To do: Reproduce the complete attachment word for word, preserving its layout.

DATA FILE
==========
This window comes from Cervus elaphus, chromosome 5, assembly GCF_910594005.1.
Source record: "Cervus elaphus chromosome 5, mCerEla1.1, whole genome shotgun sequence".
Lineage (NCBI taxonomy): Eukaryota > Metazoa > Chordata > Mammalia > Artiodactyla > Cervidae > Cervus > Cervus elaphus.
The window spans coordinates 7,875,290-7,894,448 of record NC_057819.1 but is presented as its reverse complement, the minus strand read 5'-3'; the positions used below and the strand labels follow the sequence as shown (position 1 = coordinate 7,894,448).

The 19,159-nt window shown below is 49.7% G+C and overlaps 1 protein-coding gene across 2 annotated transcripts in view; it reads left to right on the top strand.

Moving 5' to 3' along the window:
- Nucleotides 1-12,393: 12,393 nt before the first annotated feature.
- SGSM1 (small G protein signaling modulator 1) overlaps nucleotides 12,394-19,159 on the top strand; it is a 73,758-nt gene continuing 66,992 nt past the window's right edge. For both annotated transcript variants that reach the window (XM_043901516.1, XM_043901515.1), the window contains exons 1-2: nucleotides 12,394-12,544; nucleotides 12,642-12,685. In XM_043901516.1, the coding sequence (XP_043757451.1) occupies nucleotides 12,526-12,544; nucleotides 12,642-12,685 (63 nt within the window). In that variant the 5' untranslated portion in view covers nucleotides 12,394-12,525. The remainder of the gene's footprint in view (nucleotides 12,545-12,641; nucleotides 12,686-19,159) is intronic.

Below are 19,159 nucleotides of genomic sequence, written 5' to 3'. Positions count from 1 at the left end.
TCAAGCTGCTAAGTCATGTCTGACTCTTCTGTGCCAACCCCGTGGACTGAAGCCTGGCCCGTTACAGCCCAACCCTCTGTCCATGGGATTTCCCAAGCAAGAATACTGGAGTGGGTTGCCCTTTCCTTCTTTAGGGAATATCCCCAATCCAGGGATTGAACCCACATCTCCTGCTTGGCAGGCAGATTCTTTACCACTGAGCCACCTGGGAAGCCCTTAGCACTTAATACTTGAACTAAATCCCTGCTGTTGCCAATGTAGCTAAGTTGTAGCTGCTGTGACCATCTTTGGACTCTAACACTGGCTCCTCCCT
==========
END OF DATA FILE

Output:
This window comes from Cervus elaphus, chromosome 5, assembly GCF_910594005.1.
Source record: "Cervus elaphus chromosome 5, mCerEla1.1, whole genome shotgun sequence".
Lineage (NCBI taxonomy): Eukaryota > Metazoa > Chordata > Mammalia > Artiodactyla > Cervidae > Cervus > Cervus elaphus.
The window spans coordinates 7,875,290-7,894,448 of record NC_057819.1 but is presented as its reverse complement, the minus strand read 5'-3'; the positions used below and the strand labels follow the sequence as shown (position 1 = coordinate 7,894,448).

The 19,159-nt window shown below is 49.7% G+C and overlaps 1 protein-coding gene across 2 annotated transcripts in view; it reads left to right on the top strand.

Moving 5' to 3' along the window:
- Nucleotides 1-12,393: 12,393 nt before the first annotated feature.
- SGSM1 (small G protein signaling modulator 1) overlaps nucleotides 12,394-19,159 on the top strand; it is a 73,758-nt gene continuing 66,992 nt past the window's right edge. For both annotated transcript variants that reach the window (XM_043901516.1, XM_043901515.1), the window contains exons 1-2: nucleotides 12,394-12,544; nucleotides 12,642-12,685. In XM_043901516.1, the coding sequence (XP_043757451.1) occupies nucleotides 12,526-12,544; nucleotides 12,642-12,685 (63 nt within the window). In that variant the 5' untranslated portion in view covers nucleotides 12,394-12,525. The remainder of the gene's footprint in view (nucleotides 12,545-12,641; nucleotides 12,686-19,159) is intronic.

Below are 19,159 nucleotides of genomic sequence, written 5' to 3'. Positions count from 1 at the left end.
TCAAGCTGCTAAGTCATGTCTGACTCTTCTGTGCCAACCCCGTGGACTGAAGCCTGGCCCGTTACAGCCCAACCCTCTGTCCATGGGATTTCCCAAGCAAGAATACTGGAGTGGGTTGCCCTTTCCTTCTTTAGGGAATATCCCCAATCCAGGGATTGAACCCACATCTCCTGCTTGGCAGGCAGATTCTTTACCACTGAGCCACCTGGGAAGCCCTTAGCACTTAATACTTGAACTAAATCCCTGCTGTTGCCAATGTAGCTAAGTTGTAGCTGCTGTGACCATCTTTGGACTCTAACACTGGCTCCTCCCT